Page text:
Thermal Cameras Could Be Used to Spot Drunks

By Valerie Tejeda 09/05/12

Police may soon be able to detect whether someone is drunk simply by looking at their face.

Drinking causes "hot spots" in the face.
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In the not-too-distant future, police may be able to spot a drunk just by looking at his or her face. Researchers from the University of Patras in Greece are currently developing software that uses thermal imaging to help authorities identify higher levels of intoxication. Drinking alcohol causes the blood vessels to dilate on the skin’s surface which leads to “hot spots” on the face—and research reveals these hot spots are detectable via thermal imaging scans. According to findings published in the International Journal Electronic Security and Digital Forensics, researchers are working on developing two different algorithms to spot drunkenness. The first method involves measuring pixel values of a person’s face and them comparing the images to that of sober and intoxicated individuals. Similar technology has been used to determine whether a person was infected with a virus such SARS or the flu. The second approach assesses the thermal differences from different regions of the face (such as the nose and forehead) to identify intoxication. While both methods could be effective, the team suggests that the two methods combined would provide the most accurate measurement. The scans could also be used to identify drunk people in public before they purchase more booze. Researchers hope the new software will help do away with preconceived notions about drunkenness, and instead focus purely on evidence.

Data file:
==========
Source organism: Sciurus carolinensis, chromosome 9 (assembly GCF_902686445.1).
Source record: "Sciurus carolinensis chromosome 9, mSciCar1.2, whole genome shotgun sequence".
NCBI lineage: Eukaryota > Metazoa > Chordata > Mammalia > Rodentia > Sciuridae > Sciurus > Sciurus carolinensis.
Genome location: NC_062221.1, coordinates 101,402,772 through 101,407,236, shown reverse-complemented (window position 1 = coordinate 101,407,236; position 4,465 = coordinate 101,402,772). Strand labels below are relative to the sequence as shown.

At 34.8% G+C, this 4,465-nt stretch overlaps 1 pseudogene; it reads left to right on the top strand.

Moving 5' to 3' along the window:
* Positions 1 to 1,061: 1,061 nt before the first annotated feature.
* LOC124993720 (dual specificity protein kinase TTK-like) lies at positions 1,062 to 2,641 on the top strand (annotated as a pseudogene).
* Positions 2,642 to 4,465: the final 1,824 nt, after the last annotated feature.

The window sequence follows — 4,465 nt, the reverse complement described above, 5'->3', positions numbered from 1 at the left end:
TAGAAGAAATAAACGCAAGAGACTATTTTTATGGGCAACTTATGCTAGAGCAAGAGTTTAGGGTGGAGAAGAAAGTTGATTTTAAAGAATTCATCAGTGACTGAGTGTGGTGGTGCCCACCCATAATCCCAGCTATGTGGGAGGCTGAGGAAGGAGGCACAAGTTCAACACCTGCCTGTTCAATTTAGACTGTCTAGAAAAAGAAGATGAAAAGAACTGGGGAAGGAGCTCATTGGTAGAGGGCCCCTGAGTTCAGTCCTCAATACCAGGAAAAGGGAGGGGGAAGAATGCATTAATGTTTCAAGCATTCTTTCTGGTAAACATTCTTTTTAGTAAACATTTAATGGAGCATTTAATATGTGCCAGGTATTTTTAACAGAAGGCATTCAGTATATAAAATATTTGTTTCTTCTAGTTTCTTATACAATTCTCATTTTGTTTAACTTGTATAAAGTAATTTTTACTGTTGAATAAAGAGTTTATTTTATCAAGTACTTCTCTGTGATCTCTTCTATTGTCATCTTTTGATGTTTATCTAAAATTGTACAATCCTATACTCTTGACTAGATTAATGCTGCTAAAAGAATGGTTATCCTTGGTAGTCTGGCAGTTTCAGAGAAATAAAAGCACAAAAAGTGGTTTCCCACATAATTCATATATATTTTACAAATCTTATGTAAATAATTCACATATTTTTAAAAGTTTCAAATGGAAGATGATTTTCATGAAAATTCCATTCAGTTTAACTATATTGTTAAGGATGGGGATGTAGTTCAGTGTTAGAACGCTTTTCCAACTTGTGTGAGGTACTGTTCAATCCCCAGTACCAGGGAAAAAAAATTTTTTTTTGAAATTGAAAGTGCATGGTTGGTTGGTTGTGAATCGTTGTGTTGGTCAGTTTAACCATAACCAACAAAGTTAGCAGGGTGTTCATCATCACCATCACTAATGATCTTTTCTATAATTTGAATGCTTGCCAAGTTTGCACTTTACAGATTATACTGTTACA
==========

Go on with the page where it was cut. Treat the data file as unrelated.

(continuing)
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Entertainment journalist and author Valerie Tejeda spends her days reporting on books, television, and all things pertaining to pop culture, and spends her nights writing novels for teens. Her stories have appeared on a variety of different publications, including but not limited to: VanityFair, MTV, The Huffington Post, TeenVogue, She Knows, Latina, The Fix,, Cosmopolitan, and more. You can find Valerie on Linkedin and Twitter.